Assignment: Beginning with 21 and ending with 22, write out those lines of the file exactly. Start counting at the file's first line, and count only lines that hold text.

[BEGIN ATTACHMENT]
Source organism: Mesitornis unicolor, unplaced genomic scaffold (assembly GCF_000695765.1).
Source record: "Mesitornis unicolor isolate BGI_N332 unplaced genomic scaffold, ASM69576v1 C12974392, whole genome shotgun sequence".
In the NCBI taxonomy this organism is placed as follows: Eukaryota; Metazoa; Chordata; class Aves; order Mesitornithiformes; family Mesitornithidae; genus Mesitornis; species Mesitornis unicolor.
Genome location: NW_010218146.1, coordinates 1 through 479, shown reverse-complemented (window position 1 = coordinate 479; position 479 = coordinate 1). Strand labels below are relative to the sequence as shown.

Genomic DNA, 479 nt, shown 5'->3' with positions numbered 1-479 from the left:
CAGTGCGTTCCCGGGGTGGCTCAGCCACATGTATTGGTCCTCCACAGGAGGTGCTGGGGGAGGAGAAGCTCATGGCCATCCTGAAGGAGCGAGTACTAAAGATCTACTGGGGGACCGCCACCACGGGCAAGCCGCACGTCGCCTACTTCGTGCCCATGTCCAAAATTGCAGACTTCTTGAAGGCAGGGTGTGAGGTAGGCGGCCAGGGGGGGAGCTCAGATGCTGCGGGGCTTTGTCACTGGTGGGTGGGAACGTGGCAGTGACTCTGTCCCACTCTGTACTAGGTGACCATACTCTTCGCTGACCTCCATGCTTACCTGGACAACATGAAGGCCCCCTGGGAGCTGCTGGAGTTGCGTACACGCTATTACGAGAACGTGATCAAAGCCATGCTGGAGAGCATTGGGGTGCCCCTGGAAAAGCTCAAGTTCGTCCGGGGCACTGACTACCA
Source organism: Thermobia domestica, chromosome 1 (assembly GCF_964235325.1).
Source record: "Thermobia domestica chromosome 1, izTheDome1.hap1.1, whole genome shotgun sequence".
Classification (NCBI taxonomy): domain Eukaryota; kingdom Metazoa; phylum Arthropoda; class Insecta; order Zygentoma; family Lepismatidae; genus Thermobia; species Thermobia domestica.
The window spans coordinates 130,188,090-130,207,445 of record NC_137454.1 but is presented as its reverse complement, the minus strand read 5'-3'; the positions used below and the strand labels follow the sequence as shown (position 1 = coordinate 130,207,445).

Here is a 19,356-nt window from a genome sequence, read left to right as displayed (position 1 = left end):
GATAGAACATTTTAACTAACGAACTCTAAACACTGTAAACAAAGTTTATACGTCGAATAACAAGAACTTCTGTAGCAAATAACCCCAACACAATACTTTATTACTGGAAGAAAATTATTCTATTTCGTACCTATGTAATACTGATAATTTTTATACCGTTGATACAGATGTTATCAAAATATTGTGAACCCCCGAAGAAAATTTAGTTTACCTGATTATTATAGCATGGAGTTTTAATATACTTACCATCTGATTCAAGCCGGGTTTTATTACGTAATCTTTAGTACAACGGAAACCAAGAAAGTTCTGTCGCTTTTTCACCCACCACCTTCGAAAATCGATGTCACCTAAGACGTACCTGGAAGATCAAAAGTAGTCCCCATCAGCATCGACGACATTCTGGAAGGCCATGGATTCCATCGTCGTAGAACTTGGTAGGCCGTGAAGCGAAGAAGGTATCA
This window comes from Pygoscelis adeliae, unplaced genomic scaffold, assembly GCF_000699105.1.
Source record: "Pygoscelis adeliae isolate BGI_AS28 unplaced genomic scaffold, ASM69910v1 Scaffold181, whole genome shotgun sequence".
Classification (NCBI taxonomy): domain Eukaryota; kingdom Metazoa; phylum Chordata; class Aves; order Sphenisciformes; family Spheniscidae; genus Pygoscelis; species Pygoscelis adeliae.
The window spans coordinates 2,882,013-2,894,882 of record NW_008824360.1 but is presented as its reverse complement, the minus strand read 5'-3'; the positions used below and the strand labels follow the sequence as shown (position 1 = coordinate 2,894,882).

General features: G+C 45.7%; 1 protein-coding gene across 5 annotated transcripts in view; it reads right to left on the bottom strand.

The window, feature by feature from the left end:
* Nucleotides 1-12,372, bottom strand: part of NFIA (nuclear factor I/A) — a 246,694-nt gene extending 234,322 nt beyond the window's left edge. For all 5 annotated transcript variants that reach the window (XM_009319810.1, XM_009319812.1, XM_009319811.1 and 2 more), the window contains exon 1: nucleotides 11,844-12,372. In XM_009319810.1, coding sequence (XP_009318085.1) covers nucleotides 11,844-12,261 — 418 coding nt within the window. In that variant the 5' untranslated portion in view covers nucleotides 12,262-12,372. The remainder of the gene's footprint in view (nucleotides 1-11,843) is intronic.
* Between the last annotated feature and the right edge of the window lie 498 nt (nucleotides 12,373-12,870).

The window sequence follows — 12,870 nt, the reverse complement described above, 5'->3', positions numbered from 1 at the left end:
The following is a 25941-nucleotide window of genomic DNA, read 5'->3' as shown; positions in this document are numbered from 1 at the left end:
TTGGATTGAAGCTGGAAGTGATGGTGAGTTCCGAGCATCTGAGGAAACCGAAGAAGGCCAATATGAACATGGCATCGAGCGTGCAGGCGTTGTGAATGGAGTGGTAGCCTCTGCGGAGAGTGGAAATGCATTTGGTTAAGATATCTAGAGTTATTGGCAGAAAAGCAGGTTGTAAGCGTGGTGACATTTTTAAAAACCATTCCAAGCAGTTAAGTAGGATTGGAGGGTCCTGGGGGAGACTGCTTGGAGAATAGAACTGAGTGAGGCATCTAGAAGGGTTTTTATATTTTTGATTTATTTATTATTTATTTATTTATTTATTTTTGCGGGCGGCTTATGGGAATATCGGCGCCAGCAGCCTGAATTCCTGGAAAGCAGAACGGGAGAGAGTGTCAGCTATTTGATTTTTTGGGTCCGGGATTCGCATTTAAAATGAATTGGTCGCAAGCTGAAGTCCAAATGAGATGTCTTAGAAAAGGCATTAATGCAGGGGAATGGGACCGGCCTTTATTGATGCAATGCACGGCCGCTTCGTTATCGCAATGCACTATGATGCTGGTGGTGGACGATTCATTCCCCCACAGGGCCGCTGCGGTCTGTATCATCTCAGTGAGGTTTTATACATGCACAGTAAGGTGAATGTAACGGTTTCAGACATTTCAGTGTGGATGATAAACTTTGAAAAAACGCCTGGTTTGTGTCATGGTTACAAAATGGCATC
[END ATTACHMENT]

The window sequence follows — 12,870 nt, the reverse complement described above, 5'->3', positions numbered from 1 at the left end:
The following is a 25941-nucleotide window of genomic DNA, read 5'->3' as shown; positions in this document are numbered from 1 at the left end: